In this day and age where virtually anyone can shoot a movie on their iPhone, edit it on their iMac and self distribute it through platforms such as “Distribber” and “Reelhouse” it would be a gross understatement to say that the independent feature film market has experienced a seismic paradigm shift over the past decade.

Although there once was a time when a writer/producer/director could and would pitch a script or story idea to potential funding source and get a check, those days are essentially over. In this new age, investors are savvier than ever and expect filmmakers to understand the financing and distribution models. Contrary to popular belief, for the most part, investors do not exist in order to help you get your project off the ground or launch your career; they exist to make money! 

Therefore, it is your responsibility to present them with a logical, well thought out strategy for not only recouping their investment but to also make a significant profit. I know this sounds like common sense however the truth is, most first and second time filmmakers spend 100% of their time and energy trying to figure out how much they need, how they are going to spend it and where they are going to get it and 0% time trying to figure out how to get it back!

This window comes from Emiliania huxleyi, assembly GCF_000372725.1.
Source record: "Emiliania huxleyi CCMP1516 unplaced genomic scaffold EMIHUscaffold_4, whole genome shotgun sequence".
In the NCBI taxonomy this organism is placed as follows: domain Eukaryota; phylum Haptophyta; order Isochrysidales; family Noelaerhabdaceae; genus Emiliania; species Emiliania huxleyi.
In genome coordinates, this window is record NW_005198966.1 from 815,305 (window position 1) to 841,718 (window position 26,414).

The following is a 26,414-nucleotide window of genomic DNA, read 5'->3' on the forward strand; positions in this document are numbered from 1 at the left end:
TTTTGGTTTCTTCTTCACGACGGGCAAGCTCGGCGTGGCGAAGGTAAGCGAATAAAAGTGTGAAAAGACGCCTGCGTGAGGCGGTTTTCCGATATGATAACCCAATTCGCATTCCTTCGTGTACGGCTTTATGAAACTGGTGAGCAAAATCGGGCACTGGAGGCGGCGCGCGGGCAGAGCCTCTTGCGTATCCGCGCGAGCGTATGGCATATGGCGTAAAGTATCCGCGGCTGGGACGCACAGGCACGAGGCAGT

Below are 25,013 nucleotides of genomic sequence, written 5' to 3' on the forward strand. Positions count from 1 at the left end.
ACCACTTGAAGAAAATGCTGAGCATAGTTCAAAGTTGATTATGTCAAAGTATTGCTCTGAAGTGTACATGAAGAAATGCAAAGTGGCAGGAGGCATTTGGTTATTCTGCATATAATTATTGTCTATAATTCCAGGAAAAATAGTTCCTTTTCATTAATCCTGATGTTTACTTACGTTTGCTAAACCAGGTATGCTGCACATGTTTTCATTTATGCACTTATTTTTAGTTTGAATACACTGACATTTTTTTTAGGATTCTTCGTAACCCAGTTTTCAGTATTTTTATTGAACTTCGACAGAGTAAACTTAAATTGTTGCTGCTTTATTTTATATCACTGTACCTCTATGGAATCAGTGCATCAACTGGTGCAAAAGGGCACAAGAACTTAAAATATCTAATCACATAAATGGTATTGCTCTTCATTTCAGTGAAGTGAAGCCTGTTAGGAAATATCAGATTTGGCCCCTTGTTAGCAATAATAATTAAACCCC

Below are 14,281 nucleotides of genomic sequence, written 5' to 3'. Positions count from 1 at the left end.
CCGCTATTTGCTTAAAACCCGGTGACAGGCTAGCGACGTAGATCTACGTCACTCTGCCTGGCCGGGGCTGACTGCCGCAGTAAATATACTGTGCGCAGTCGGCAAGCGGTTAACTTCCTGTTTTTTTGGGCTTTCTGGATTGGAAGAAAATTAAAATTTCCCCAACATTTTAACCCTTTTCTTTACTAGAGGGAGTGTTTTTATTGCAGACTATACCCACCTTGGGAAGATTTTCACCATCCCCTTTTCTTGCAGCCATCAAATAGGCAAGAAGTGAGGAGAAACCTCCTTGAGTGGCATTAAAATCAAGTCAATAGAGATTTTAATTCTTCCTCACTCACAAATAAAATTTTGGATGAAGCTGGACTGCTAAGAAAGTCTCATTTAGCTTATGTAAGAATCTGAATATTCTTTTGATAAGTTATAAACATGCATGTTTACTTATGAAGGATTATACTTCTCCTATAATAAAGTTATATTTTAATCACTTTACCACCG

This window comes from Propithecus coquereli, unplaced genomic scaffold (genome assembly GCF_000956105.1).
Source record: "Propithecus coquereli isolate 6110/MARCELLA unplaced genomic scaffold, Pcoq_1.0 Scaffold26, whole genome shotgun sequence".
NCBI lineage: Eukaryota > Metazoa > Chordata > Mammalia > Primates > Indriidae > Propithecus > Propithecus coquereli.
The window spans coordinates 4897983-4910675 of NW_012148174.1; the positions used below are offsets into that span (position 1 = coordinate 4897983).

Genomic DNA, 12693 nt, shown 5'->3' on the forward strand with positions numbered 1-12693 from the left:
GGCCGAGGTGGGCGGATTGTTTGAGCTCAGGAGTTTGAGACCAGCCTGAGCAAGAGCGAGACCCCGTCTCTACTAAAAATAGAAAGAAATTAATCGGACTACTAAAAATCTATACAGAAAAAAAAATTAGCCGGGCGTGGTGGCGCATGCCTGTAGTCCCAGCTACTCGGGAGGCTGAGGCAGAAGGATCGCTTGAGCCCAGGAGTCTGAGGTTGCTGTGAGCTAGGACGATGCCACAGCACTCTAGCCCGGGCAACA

The key to successful film financing is to spend the appropriate amount of time, money and resources properly developing your project into an “Investable” Property not just a great story.

After a decade of successful filmmaking, over 25 film credits and after making a zillion mistakes of his own, Executive Producer Franco Sama will share his wealth of experience, knowledge and expertise with you and will help to put you in the driver’s seat of your own destiny as a filmmaker.

 

Franco Sama Bio:

Independent feature film producer Franco Sama boasts a remarkable and extensive history in public speaking, public relations and a decade of independent film development, production and financing.

Sama has Executive Produced an impressive array of over twenty (20) independent feature films including most recently, “Guns, Girls and Gambling” starring Gary Oldman, Christian Slater and Dane Cook which is quickly becoming a cult favorite; this film was released into theatres on December of 2012 and, in January 2013, acquired a worldwide distribution deal from Universal Pictures Home Video.